Jorge Manrique (c. 1440 – 1479) was a major Spanish poet, whose main work, the Coplas a la muerte de su padre (Stanzas about the Death of his Father), is still read today. He was a supporter of the great Spanish queen, Isabel I of Castile, and actively participated on her side in the civil war that broke out against her half-brother, Enrique IV, when the latter attempted to make his daughter, Juana, crown princess. Jorge died in 1479 during an attempt to take the castle of Garcimuñoz after Isabel gained the crown.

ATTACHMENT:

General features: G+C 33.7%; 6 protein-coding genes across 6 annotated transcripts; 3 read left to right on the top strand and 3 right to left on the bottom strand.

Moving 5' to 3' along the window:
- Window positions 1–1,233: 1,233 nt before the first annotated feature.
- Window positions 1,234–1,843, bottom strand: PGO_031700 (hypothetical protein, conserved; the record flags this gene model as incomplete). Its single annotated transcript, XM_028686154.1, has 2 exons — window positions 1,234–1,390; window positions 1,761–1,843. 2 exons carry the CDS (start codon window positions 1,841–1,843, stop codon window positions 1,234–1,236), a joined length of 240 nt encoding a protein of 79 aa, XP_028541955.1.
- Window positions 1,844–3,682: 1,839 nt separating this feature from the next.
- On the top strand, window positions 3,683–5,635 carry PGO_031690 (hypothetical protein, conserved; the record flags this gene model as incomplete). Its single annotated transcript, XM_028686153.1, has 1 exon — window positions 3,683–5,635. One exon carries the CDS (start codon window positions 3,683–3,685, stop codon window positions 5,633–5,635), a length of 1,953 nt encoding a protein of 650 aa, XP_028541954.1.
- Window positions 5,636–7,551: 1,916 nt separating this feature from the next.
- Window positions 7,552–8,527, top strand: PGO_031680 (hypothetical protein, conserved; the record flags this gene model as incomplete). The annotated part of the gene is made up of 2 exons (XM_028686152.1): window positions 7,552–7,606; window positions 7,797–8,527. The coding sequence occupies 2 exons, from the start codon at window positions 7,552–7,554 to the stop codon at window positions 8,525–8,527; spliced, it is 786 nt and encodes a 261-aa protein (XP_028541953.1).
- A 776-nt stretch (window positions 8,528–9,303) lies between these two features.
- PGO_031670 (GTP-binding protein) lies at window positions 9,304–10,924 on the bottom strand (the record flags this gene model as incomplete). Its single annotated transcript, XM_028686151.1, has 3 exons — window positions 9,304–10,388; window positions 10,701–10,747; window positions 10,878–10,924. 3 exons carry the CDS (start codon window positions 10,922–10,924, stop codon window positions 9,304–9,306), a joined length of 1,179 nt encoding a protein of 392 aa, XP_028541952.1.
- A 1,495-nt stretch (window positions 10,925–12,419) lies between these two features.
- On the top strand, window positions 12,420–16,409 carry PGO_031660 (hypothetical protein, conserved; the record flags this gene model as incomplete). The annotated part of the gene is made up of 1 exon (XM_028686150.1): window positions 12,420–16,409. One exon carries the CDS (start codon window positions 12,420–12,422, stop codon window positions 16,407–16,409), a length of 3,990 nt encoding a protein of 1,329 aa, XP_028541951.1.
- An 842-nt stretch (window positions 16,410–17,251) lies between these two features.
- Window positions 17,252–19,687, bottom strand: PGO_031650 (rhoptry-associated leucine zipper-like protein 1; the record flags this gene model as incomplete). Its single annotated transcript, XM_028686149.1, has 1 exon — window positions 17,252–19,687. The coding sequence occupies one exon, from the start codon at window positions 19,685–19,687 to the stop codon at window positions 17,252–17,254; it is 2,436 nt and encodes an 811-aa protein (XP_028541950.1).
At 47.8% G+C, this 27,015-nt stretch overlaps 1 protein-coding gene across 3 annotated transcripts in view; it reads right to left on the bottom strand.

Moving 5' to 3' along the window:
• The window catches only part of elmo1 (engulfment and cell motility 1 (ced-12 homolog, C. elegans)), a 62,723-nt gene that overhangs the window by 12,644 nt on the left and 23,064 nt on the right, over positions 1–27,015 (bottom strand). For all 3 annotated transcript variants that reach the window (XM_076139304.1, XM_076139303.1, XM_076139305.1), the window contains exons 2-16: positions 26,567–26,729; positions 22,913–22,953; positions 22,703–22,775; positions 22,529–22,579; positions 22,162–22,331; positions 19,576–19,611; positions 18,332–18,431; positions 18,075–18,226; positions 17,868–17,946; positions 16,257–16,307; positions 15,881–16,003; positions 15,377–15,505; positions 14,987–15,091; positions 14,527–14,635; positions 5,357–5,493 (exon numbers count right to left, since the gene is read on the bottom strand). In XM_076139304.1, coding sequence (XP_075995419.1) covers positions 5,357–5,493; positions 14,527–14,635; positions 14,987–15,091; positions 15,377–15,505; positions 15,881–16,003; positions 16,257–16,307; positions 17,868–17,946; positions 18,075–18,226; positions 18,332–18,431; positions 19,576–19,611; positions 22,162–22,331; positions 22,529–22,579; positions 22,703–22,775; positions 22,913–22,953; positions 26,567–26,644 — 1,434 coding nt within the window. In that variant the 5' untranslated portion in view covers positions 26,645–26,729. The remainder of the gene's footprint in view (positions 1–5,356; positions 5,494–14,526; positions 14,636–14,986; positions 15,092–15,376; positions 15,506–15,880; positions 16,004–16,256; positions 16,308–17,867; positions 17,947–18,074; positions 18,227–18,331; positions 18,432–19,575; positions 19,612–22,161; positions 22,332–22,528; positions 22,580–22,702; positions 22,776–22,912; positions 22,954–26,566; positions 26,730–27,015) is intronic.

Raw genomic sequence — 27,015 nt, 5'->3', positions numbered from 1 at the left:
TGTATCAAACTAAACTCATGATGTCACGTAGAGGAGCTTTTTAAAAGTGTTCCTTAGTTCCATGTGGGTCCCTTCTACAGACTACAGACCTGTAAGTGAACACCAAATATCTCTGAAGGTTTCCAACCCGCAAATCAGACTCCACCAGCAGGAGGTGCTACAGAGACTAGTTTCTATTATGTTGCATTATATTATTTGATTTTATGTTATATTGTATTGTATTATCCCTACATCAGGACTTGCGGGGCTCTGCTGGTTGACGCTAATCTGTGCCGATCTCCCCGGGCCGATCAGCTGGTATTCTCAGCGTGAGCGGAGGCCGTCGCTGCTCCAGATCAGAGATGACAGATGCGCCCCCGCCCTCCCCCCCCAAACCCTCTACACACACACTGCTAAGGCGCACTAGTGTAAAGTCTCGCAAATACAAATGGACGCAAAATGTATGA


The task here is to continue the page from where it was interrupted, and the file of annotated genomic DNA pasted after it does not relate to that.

Manrique were one of major Spanish aristocratic families of the Jewish converso descent. See, Norman Roth, "Conversos, Inquisition, and the Expulsion of the Jews from Spain", Madison, WI: The University of Wisconcin Press, 1995, p. 333. Jorge Manrique was a great-nephew of Iñigo López de Mendoza (marquess of Santillana), a descendant of Pero López de Ayala, chancellor of Castile, and a nephew of Gómez Manrique, corregidor of Toledo, all important poets of the late fourteenth and fifteenth centuries. He was, therefore, a member of a noble family of great consequence.